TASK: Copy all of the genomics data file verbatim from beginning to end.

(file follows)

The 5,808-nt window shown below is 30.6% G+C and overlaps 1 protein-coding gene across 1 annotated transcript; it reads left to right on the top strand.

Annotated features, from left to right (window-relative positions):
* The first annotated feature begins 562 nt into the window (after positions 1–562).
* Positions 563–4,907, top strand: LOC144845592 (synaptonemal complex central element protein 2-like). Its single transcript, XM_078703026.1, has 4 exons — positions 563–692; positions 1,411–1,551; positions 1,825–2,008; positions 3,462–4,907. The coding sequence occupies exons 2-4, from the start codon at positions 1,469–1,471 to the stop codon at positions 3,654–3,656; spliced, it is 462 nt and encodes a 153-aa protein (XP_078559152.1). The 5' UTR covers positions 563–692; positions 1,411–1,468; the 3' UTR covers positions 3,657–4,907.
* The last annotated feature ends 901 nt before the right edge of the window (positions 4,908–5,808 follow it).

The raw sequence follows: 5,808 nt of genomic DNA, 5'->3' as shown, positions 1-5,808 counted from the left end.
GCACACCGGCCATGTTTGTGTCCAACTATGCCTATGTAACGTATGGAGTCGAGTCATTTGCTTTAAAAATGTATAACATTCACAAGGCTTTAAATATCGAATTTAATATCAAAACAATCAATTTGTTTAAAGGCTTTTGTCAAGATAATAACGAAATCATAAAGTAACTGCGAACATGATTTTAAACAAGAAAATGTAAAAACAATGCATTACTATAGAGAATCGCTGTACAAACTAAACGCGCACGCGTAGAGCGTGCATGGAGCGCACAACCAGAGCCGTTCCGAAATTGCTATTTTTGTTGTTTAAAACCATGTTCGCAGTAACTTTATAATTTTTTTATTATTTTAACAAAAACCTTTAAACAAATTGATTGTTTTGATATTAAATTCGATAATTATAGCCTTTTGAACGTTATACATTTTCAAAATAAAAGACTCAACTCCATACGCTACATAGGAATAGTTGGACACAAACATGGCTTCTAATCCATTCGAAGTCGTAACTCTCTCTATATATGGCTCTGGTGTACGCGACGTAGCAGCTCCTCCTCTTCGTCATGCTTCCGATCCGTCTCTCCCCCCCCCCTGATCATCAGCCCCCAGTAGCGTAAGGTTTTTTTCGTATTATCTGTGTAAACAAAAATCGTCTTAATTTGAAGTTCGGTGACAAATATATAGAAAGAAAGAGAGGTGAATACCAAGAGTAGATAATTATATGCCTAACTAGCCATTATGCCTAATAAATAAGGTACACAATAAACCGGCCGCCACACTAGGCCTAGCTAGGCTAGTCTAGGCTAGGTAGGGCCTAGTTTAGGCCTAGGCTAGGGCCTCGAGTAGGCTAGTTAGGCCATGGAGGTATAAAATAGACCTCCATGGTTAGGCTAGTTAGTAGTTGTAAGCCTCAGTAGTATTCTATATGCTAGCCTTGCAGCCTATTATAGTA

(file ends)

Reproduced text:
The 5,808-nt window shown below is 30.6% G+C and overlaps 1 protein-coding gene across 1 annotated transcript; it reads left to right on the top strand.

Annotated features, from left to right (window-relative positions):
* The first annotated feature begins 562 nt into the window (after positions 1–562).
* Positions 563–4,907, top strand: LOC144845592 (synaptonemal complex central element protein 2-like). Its single transcript, XM_078703026.1, has 4 exons — positions 563–692; positions 1,411–1,551; positions 1,825–2,008; positions 3,462–4,907. The coding sequence occupies exons 2-4, from the start codon at positions 1,469–1,471 to the stop codon at positions 3,654–3,656; spliced, it is 462 nt and encodes a 153-aa protein (XP_078559152.1). The 5' UTR covers positions 563–692; positions 1,411–1,468; the 3' UTR covers positions 3,657–4,907.
* The last annotated feature ends 901 nt before the right edge of the window (positions 4,908–5,808 follow it).

The raw sequence follows: 5,808 nt of genomic DNA, 5'->3' as shown, positions 1-5,808 counted from the left end.
GCACACCGGCCATGTTTGTGTCCAACTATGCCTATGTAACGTATGGAGTCGAGTCATTTGCTTTAAAAATGTATAACATTCACAAGGCTTTAAATATCGAATTTAATATCAAAACAATCAATTTGTTTAAAGGCTTTTGTCAAGATAATAACGAAATCATAAAGTAACTGCGAACATGATTTTAAACAAGAAAATGTAAAAACAATGCATTACTATAGAGAATCGCTGTACAAACTAAACGCGCACGCGTAGAGCGTGCATGGAGCGCACAACCAGAGCCGTTCCGAAATTGCTATTTTTGTTGTTTAAAACCATGTTCGCAGTAACTTTATAATTTTTTTATTATTTTAACAAAAACCTTTAAACAAATTGATTGTTTTGATATTAAATTCGATAATTATAGCCTTTTGAACGTTATACATTTTCAAAATAAAAGACTCAACTCCATACGCTACATAGGAATAGTTGGACACAAACATGGCTTCTAATCCATTCGAAGTCGTAACTCTCTCTATATATGGCTCTGGTGTACGCGACGTAGCAGCTCCTCCTCTTCGTCATGCTTCCGATCCGTCTCTCCCCCCCCCCTGATCATCAGCCCCCAGTAGCGTAAGGTTTTTTTCGTATTATCTGTGTAAACAAAAATCGTCTTAATTTGAAGTTCGGTGACAAATATATAGAAAGAAAGAGAGGTGAATACCAAGAGTAGATAATTATATGCCTAACTAGCCATTATGCCTAATAAATAAGGTACACAATAAACCGGCCGCCACACTAGGCCTAGCTAGGCTAGTCTAGGCTAGGTAGGGCCTAGTTTAGGCCTAGGCTAGGGCCTCGAGTAGGCTAGTTAGGCCATGGAGGTATAAAATAGACCTCCATGGTTAGGCTAGTTAGTAGTTGTAAGCCTCAGTAGTATTCTATATGCTAGCCTTGCAGCCTATTATAGTA